Will Electric Cars Lose Value Quickly? Some Say Yes, We Disagree

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2012 Chevrolet Volt

2012 Chevrolet Volt

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For over 80 years, the Kelley Blue Book has been valuing new and used cars for the benefit of the auto industry. Used by automakers, car dealers and consumers alike, it has become the ultimate go-to guide for realistic valuations on virtually any age or condition of car. 

But although the Kelley Blue Book is now providing valuations for all of the electric cars on the market today, it remains skeptical about just how much electric cars will be worth in a few year’s time. 

Are the Kelley Blue Book estimates correct? Or are they ultimately hurting electric car sales and consumers? 

2012 Chevrolet Volt considered best resale value electric car

Last week, the Kelley Blue Book crowned the 2012 Chevrolet Volt the Best Resale Value award in the electric car category, claiming that the Volt will depreciate the least of all electric cars on the market today and retain around 42 percent of its value in three years’ time. 

Put that into cold, hard cash, and according to the Kelley Blue Book an average base-level 2012 Chevrolet Volt will be worth just $16,797 in three year’s time.  It’s similar to the valuation given last year to the 2011 Chevrolet Volt.

Kelley Blue Book

Kelley Blue Book

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Gas guzzlers worth more, but cost more to run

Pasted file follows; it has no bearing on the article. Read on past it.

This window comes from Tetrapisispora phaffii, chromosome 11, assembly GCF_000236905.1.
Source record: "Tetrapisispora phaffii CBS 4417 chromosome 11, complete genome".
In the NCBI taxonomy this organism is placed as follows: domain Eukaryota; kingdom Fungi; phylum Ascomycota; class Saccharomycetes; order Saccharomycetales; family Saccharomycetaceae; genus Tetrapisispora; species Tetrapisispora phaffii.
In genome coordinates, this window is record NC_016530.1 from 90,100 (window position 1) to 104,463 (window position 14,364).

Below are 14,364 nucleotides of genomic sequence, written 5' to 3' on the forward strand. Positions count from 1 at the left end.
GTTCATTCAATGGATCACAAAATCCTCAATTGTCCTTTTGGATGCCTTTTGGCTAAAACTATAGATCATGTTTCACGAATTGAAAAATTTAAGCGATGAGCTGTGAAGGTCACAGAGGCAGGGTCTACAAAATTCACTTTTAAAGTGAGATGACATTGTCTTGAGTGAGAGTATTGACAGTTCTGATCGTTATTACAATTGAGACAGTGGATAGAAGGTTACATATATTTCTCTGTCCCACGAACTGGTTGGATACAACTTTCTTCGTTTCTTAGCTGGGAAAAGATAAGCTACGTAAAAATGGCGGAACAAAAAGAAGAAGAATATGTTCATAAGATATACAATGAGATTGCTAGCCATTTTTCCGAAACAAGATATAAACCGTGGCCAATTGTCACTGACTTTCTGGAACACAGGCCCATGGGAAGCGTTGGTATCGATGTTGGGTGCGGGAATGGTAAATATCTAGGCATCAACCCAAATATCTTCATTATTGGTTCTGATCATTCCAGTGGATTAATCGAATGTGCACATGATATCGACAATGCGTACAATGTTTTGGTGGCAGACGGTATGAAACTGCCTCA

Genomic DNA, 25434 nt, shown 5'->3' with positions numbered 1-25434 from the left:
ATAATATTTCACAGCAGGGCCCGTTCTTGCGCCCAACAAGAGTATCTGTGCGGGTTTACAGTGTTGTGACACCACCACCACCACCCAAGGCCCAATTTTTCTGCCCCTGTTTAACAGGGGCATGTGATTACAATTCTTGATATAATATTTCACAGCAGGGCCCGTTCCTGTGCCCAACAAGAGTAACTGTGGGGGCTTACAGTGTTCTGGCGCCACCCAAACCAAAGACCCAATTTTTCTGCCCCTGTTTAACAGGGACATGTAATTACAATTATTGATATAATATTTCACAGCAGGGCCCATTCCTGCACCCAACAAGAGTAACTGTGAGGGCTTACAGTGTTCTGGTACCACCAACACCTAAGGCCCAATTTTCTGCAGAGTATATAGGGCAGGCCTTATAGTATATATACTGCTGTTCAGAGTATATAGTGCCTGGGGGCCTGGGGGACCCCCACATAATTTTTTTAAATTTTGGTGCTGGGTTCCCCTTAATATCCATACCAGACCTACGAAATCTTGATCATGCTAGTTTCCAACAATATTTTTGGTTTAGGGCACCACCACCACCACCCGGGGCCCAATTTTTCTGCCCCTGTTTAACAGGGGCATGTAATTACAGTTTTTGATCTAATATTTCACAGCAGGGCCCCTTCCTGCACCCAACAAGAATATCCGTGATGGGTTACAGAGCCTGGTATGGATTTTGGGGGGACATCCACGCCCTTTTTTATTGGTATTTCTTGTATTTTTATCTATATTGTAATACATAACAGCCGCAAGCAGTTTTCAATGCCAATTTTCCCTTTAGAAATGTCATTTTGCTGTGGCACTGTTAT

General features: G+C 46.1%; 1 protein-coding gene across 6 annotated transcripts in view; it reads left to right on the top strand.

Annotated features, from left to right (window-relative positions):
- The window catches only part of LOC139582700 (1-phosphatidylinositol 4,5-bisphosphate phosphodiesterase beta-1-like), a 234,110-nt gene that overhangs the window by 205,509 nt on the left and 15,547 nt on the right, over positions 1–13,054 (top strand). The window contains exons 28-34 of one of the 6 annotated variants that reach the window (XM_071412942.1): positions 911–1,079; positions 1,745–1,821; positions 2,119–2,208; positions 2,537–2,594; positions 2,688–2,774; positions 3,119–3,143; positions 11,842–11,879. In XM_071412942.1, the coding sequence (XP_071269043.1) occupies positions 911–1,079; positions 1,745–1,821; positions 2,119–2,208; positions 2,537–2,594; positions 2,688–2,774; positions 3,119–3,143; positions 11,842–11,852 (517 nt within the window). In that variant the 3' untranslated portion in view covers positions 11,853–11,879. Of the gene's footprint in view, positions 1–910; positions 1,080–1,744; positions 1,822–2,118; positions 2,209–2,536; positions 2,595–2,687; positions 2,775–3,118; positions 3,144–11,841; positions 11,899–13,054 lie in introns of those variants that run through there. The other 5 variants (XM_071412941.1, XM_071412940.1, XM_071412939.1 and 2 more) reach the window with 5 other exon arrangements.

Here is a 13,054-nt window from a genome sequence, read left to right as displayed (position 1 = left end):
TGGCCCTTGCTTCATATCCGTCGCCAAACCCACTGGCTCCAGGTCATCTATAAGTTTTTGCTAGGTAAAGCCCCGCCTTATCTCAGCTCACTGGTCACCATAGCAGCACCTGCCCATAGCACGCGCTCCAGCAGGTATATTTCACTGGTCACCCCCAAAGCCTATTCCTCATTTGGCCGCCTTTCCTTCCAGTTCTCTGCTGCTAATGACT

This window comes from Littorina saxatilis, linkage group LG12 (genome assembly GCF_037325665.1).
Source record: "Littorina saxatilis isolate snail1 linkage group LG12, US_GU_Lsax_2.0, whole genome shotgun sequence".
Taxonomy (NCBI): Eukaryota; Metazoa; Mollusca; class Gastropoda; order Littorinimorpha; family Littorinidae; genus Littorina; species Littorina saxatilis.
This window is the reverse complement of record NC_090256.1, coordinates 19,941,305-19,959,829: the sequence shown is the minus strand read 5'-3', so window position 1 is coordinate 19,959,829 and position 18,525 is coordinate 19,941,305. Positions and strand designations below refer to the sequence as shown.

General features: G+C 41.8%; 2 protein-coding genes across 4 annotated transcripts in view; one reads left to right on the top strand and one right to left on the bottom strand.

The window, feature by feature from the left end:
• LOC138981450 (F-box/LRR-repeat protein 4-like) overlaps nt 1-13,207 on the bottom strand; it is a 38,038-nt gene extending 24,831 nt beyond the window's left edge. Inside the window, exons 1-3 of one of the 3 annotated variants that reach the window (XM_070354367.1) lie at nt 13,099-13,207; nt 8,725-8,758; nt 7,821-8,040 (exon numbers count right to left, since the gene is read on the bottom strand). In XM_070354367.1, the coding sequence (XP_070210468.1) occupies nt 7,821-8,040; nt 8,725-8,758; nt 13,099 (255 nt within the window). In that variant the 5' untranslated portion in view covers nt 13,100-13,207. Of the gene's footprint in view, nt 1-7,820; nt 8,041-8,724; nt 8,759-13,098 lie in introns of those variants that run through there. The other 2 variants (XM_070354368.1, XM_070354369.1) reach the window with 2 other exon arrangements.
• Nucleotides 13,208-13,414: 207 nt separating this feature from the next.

Interestingly however, look at the Kelley Blue Book top ten best resale cars for 2012 and you notice one thing: The cars Kelley Blue Book expects to retain the most value are SUVs or Crossover SUVs. 

The winner -- the 2012 Jeep Wrangler -- is predicted to retain 68 percent of its sticker price in three years’ time, but with the worst fuel economy of its class, it is guaranteed to cost a lot to run. 

An unknown field gives ‘worst case’ valuations

While the Kelley Blue Book has over 80 years of valuation experience to pool when it comes to gasoline cars, trucks and motorcycles, it hasn’t got very much experience evaluating electric cars. 

And with no hard-and-fast evidence to pool on battery life for lithium-ion derived battery packs, Kelley Blue Book Valuators are erring on the side of caution when it comes to predicting residual value. 

That equates to an expectation that battery packs will not retain their initial capacity beyond the manufacturer's warranty period, even if automakers and electric car advocates disagree.


Lousy predicted values mean higher initial costs

Ultimately, the Kelley Blue Book valuations -- and similar valuations from other firms -- are driving up the cost of owning an electric car in order to protect the investment of firms leasing and producting electric cars.

For example, if you lease your car, the amount you pay on your monthly lease is directly influenced to the car’s predicted value at the end of the lease agreement.